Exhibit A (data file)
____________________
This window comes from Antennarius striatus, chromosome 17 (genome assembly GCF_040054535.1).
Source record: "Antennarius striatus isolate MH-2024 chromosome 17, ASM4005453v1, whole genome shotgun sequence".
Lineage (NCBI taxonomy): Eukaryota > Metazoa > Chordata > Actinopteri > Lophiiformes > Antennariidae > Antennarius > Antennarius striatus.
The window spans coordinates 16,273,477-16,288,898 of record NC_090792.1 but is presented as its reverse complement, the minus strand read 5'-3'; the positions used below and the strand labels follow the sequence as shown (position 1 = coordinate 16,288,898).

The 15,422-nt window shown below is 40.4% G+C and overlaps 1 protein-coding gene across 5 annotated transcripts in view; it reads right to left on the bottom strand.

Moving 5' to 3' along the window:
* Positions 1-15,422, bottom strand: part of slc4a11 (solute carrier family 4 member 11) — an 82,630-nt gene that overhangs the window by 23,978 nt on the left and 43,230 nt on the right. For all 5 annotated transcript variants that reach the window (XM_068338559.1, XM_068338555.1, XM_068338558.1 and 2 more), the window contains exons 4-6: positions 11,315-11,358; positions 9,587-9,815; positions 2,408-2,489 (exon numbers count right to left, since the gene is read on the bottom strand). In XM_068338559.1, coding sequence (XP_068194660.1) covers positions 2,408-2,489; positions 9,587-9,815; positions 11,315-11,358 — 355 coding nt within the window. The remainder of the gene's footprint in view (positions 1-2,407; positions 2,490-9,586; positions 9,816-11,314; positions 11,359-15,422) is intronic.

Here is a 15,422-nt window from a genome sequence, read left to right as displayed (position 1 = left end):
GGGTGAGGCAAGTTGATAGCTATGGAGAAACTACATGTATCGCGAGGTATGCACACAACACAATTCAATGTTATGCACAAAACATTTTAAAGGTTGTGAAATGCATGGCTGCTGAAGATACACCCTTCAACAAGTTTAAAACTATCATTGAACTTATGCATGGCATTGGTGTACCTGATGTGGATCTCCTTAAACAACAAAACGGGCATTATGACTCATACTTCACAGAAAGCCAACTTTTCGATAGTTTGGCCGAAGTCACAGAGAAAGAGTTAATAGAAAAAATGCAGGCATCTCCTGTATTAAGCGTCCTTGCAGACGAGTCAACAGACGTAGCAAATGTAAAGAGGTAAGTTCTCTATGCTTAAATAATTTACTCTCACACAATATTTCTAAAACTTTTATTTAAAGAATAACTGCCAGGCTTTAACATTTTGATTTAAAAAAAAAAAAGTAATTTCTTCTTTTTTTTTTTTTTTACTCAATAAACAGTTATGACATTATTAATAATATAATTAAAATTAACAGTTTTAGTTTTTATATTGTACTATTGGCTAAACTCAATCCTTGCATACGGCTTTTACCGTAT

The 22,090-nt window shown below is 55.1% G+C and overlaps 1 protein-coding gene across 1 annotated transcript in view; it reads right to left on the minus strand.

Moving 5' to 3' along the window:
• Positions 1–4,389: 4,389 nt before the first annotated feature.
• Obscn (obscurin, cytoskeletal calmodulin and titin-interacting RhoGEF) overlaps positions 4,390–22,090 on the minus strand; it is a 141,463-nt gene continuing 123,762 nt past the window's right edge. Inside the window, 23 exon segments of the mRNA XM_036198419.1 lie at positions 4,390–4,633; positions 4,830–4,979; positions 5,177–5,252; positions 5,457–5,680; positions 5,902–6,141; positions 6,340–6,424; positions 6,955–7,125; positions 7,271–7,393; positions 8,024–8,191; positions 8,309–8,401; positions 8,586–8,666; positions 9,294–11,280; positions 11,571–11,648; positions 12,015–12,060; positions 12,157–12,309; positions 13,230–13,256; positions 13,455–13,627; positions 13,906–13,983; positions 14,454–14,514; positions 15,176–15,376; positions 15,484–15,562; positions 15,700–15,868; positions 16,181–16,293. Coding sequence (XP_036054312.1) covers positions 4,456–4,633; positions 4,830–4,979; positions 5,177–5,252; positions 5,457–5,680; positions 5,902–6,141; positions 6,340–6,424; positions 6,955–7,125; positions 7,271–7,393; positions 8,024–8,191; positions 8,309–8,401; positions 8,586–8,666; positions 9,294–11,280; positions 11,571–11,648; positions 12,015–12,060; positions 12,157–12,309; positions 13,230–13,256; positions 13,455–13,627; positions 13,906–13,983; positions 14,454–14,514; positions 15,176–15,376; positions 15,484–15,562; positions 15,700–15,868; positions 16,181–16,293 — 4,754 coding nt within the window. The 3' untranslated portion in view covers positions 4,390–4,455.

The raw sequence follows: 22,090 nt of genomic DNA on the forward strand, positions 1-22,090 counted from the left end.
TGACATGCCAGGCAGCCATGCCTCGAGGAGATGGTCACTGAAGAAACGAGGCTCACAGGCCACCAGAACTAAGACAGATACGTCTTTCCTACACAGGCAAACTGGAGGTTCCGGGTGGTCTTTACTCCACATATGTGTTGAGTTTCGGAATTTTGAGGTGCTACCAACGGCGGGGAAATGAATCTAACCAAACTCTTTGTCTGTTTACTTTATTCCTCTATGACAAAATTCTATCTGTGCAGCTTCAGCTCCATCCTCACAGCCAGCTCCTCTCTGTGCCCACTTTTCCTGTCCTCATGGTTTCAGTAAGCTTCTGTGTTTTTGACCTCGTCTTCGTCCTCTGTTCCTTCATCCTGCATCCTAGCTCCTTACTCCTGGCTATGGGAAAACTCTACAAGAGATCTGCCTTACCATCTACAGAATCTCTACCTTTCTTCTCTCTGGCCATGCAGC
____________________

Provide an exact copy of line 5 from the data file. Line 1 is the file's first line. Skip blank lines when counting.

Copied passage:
The 15,422-nt window shown below is 40.4% G+C and overlaps 1 protein-coding gene across 5 annotated transcripts in view; it reads right to left on the bottom strand.